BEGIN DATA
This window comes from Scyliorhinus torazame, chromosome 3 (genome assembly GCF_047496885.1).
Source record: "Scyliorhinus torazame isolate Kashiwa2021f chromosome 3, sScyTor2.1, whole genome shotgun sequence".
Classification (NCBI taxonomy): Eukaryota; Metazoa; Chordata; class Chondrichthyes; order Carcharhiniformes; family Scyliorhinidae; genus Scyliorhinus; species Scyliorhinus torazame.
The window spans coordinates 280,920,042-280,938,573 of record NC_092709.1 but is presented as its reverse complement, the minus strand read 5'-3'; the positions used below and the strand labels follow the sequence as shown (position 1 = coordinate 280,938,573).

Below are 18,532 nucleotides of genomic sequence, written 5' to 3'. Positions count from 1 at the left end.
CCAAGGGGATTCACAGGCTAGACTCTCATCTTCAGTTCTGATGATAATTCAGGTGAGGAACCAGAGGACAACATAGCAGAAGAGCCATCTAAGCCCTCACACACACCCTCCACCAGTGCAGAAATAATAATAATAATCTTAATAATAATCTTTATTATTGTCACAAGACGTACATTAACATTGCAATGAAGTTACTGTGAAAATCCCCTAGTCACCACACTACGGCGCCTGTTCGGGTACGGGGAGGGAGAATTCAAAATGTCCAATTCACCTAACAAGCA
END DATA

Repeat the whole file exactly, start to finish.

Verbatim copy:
This window comes from Scyliorhinus torazame, chromosome 3 (genome assembly GCF_047496885.1).
Source record: "Scyliorhinus torazame isolate Kashiwa2021f chromosome 3, sScyTor2.1, whole genome shotgun sequence".
Classification (NCBI taxonomy): Eukaryota; Metazoa; Chordata; class Chondrichthyes; order Carcharhiniformes; family Scyliorhinidae; genus Scyliorhinus; species Scyliorhinus torazame.
The window spans coordinates 280,920,042-280,938,573 of record NC_092709.1 but is presented as its reverse complement, the minus strand read 5'-3'; the positions used below and the strand labels follow the sequence as shown (position 1 = coordinate 280,938,573).

Below are 18,532 nucleotides of genomic sequence, written 5' to 3'. Positions count from 1 at the left end.
CCAAGGGGATTCACAGGCTAGACTCTCATCTTCAGTTCTGATGATAATTCAGGTGAGGAACCAGAGGACAACATAGCAGAAGAGCCATCTAAGCCCTCACACACACCCTCCACCAGTGCAGAAATAATAATAATAATCTTAATAATAATCTTTATTATTGTCACAAGACGTACATTAACATTGCAATGAAGTTACTGTGAAAATCCCCTAGTCACCACACTACGGCGCCTGTTCGGGTACGGGGAGGGAGAATTCAAAATGTCCAATTCACCTAACAAGCA